2. Benaki Museum - 138 Piraeus Street & Andronikou 
The Benaki Museum’s recently acquired building lies further down Piraeus Street. Now undergoing radical restructuring, a modernist grid-like building which formerly housed a truck and car warehouse, will provide one of Athens’ most impressive and innovative exhibition spaces.

3. “The Factory” - Athens School of Fine Arts, 256 Piraeus Street 
“The Factory” forms part of the Athens School of Fine Arts complex. Reconstructed in the early ‘90’s it is the biggest exhibition space in Athens and has in recent years housed many significant international exhibition.


Bruce Nauman
Plaster steps, 1997-98
Plaster, steel armature and sodium vapor lamps
110 cm (h) X 245 X 489 cm
Photo credit: Tom Van Eynde
Courtesy: Donald Young Gallery, Chicago

The art: In contrast to other recent major international art events, OUTLOOK is not restricted to a specific theme or a predominant theory. It focuses on works of art characterized by strong imagery and a powerful visual presence. It reestablishes the naturalness and the intensity of works which go beyond the saturation of images to lend a new breadth and a new dimension to the visual and aesthetic experience. "We no longer need pretentious and flamboyant theories on staging exhibitions," Christos M. Joachimides, the exhibition's artistic director points out, "but a restoration of their primary importance for our senses. The difference between one exhibition and an other is its myth and not some abstract concept. What is shaken and crumbling is exactly this myth and not some abstract concept". Often the first victim of the current overabundance of big exhibitions all over the world is art itself. Many of these exhibitions are not based on the works of art themselves but on trendy and striking theories. The oversupply of such theories and exhibitions distorts the very meaning of art, of its material and aesthetic essence and of the direct experience it presupposes. The particular meaning of art is dissipated in the anguished quest of the "new" in art and in a spread of information of a kind that has many people wondering "What is the position of art today?" Hence the need to refocus our attention on art itself and reinstate the moment of the subjective experience. OUTLOOK is a response to the exhaustion suffered by art as a result of an overabundance of exhibitions and works of art. Art becomes stronger when it returns to art and the artists. In this way, what really comes back are the forms and the experiences which constitute a real venture.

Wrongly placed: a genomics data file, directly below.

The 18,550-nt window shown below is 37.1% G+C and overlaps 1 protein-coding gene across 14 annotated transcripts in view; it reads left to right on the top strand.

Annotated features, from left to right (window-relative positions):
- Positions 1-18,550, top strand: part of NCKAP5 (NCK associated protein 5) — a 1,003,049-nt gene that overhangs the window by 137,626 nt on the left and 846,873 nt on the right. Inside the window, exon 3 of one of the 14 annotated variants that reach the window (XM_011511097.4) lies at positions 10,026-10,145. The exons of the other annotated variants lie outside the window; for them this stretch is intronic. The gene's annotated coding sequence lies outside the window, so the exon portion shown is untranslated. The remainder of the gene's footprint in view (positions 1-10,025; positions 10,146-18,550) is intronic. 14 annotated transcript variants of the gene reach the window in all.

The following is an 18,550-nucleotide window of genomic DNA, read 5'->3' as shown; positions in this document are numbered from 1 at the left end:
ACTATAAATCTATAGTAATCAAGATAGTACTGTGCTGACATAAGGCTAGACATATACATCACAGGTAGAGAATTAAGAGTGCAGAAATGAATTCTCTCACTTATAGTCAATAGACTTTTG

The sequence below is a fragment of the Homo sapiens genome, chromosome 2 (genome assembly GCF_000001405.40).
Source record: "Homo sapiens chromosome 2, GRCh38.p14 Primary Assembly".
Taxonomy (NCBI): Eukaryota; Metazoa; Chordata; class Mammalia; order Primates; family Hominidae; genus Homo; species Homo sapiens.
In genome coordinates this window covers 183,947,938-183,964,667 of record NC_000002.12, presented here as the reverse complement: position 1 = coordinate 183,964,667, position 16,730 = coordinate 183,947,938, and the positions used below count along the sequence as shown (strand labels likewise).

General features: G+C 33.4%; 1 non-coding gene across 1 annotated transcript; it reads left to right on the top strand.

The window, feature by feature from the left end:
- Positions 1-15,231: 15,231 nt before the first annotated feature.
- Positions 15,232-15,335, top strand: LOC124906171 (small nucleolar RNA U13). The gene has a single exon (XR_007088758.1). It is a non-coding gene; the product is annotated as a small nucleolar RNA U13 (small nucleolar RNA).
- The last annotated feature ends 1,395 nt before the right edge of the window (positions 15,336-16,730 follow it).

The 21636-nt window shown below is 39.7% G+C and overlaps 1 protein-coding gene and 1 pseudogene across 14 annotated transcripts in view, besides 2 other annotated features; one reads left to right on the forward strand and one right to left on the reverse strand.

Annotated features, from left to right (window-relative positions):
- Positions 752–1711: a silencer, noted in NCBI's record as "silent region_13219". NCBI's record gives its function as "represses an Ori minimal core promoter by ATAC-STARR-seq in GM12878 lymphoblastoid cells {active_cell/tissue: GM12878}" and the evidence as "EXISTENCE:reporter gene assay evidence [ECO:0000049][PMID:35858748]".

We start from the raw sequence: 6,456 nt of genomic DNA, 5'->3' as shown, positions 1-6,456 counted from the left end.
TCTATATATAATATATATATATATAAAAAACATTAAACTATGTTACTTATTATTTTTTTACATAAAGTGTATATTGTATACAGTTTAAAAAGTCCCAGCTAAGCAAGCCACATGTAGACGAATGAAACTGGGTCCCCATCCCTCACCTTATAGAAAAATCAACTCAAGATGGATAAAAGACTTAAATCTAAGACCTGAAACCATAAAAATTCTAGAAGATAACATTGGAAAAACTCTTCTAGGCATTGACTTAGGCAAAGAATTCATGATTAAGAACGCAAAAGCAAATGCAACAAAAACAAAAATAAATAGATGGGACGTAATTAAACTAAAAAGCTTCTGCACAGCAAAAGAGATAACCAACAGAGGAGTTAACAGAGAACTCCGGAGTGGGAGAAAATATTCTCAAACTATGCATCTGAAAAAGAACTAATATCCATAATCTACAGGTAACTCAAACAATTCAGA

The artists: By bringing together 200 works by 85 major contemporary artists from 21 different countries, OUTLOOK also examines the relationships between different generations and origins along the geographic horizon. Although it is host to a variety of expressive media and techniques and a range of works of painting, sculpture, video art, photography, and installations, the exhibition is mainly focused on the interconnections between the works and the overlapping areas between them. It is this extension that becomes one of the key components of the exhibition: everyday objects and assemblies are transformed into sculptures, painting becomes environment, photography becomes painting, video becomes an installation.


Mike Kelley, Light (Time)- Space Modulator, 2002